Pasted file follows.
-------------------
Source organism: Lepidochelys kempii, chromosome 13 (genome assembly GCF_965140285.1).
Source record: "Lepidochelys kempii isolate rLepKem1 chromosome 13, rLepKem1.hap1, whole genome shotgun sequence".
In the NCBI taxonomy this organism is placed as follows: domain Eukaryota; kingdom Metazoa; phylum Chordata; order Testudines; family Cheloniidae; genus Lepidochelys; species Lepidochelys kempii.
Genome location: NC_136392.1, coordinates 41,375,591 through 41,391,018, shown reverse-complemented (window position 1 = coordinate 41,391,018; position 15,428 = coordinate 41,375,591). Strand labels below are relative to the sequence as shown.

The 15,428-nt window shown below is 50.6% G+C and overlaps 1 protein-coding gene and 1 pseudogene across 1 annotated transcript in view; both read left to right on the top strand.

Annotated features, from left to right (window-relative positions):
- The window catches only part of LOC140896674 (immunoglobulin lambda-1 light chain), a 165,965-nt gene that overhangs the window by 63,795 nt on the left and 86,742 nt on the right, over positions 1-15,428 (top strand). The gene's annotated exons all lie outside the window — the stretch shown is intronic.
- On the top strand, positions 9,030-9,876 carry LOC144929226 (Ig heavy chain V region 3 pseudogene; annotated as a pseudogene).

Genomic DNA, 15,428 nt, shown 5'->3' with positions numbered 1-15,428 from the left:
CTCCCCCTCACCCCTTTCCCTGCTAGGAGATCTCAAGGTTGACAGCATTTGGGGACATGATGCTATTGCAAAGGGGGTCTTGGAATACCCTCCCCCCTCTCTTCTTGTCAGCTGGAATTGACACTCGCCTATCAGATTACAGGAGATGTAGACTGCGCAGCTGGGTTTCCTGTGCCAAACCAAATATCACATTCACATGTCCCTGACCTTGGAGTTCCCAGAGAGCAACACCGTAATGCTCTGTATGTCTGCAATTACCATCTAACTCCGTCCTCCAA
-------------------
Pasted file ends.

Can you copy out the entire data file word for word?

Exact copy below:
Source organism: Lepidochelys kempii, chromosome 13 (genome assembly GCF_965140285.1).
Source record: "Lepidochelys kempii isolate rLepKem1 chromosome 13, rLepKem1.hap1, whole genome shotgun sequence".
In the NCBI taxonomy this organism is placed as follows: domain Eukaryota; kingdom Metazoa; phylum Chordata; order Testudines; family Cheloniidae; genus Lepidochelys; species Lepidochelys kempii.
Genome location: NC_136392.1, coordinates 41,375,591 through 41,391,018, shown reverse-complemented (window position 1 = coordinate 41,391,018; position 15,428 = coordinate 41,375,591). Strand labels below are relative to the sequence as shown.

The 15,428-nt window shown below is 50.6% G+C and overlaps 1 protein-coding gene and 1 pseudogene across 1 annotated transcript in view; both read left to right on the top strand.

Annotated features, from left to right (window-relative positions):
- The window catches only part of LOC140896674 (immunoglobulin lambda-1 light chain), a 165,965-nt gene that overhangs the window by 63,795 nt on the left and 86,742 nt on the right, over positions 1-15,428 (top strand). The gene's annotated exons all lie outside the window — the stretch shown is intronic.
- On the top strand, positions 9,030-9,876 carry LOC144929226 (Ig heavy chain V region 3 pseudogene; annotated as a pseudogene).

Genomic DNA, 15,428 nt, shown 5'->3' with positions numbered 1-15,428 from the left:
CTCCCCCTCACCCCTTTCCCTGCTAGGAGATCTCAAGGTTGACAGCATTTGGGGACATGATGCTATTGCAAAGGGGGTCTTGGAATACCCTCCCCCCTCTCTTCTTGTCAGCTGGAATTGACACTCGCCTATCAGATTACAGGAGATGTAGACTGCGCAGCTGGGTTTCCTGTGCCAAACCAAATATCACATTCACATGTCCCTGACCTTGGAGTTCCCAGAGAGCAACACCGTAATGCTCTGTATGTCTGCAATTACCATCTAACTCCGTCCTCCAA